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Workplace Flexibility 3.0 – The Importance of Right Balance in a Successful Workplace Relationship

Successful relationships are the ones where there is a balance of give and take over time. Parties are clear about what they are willing to give and wanting to receive and for the most part there are win/win outcomes. This approach to successful relationships is just as relevant to employees and employers and for most the subject of flexibility is way out of balance.

To be successful in today’s work environment, most roles and organisations require a certain level of flexibility with regards to hours worked both in volume (over a given week) and timing i.e. outside the standard contracted hours being Monday through Friday. Boundaries around the work day (especially in CBD areas) have vanished impacted by global teams and customers. Organisations are demanding more and high performers are giving even more than demanded until…

The employee asks for something in return and are slammed with a NO or a begrudging Yes. Typically this may look like a few hours off one morning to connect with a mentor, attend a conference or even attend to family commitments. In my experience many organisations are a little more willing to ‘give’ for family commitments, happy to allow time off for sick children, school performances or events but it’s often a different conversation for those that don’t have a good enough ‘reason’.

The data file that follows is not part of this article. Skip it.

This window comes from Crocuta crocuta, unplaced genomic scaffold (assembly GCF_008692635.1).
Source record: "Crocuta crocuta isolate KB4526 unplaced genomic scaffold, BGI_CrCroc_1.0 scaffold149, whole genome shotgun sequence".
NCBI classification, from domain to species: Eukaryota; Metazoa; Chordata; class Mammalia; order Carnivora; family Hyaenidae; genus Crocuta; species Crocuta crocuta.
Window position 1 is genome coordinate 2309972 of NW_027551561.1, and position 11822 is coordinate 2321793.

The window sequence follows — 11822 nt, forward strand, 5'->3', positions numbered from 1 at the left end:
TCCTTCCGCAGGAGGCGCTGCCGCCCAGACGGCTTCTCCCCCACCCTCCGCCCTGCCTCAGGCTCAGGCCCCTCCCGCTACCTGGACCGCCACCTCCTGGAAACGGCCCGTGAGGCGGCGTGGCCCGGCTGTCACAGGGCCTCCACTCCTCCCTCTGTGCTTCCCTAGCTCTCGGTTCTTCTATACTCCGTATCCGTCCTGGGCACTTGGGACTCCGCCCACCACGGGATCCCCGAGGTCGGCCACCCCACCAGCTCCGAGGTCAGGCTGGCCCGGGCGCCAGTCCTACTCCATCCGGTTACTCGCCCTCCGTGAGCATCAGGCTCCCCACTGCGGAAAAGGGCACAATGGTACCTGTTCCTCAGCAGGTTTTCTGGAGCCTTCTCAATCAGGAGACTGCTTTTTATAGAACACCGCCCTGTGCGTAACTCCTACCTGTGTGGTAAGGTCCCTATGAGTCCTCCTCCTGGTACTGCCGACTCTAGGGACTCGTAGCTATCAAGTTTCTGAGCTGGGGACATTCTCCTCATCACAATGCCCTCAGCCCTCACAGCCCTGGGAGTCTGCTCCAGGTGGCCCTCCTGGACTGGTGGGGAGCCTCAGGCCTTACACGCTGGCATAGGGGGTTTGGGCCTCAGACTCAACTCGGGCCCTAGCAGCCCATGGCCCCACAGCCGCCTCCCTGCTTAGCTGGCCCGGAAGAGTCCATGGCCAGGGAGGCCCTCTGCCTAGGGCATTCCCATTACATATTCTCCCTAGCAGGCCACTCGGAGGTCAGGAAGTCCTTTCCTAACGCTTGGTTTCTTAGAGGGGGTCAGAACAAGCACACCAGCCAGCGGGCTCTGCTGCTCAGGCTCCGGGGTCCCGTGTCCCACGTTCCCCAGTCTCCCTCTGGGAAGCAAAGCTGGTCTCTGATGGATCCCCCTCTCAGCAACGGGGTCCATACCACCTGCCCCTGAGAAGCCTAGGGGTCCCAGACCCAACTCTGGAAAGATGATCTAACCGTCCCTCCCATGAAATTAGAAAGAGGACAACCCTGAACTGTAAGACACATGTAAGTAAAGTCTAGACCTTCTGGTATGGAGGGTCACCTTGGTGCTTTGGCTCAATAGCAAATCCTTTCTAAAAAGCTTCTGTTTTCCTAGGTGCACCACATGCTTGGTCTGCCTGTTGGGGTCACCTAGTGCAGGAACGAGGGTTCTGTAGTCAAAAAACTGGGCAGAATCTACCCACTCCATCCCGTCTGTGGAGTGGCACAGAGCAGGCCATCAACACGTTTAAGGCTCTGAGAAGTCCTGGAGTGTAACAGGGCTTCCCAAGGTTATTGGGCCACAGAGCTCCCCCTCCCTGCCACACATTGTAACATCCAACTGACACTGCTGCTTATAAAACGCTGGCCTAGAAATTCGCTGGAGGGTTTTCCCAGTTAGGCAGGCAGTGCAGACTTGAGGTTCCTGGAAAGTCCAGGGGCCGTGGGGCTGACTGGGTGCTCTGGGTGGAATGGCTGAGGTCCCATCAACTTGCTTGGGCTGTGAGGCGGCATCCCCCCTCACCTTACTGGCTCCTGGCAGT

Take the scenario of a 30-something professional female;

  • Typically in the office by 8am, leaves by 6:30pm (well outside her 40 hour contracted work week).

  • Rarely takes the allocated 1 hour lunch break

  • Checks and responds to emails most weeknights (till 8pm) and for an hour on most weekends

  • Occasionally works a few hours on a Sunday afternoon to ‘catch up’

  • Rarely needs time off for personal appointments

Without a good enough reason like family commitments etc the question of a few hours off (her chance to ‘take’ after all the ‘give’ in the week) is challenged if not explicitly then often implicitly. I recall being in this scenario personally frustrated that just because I did not have children did not mean that I was any less entitled to the ‘take’ element of the equation.

What matters is not that there is an explicit balance ie I work 40 hours and get paid 40 hours but rather than the needs and expectations of both parties are met.

The ‘give & take’ balance can be achieved in so many unique ways such as gratitude, appreciation, opportunities to grow and develop, promotions, recognition opportunities etc What matters is that for both parties – across time (perhaps the working month rather than week) that the ‘feeling’ of right balance is there.

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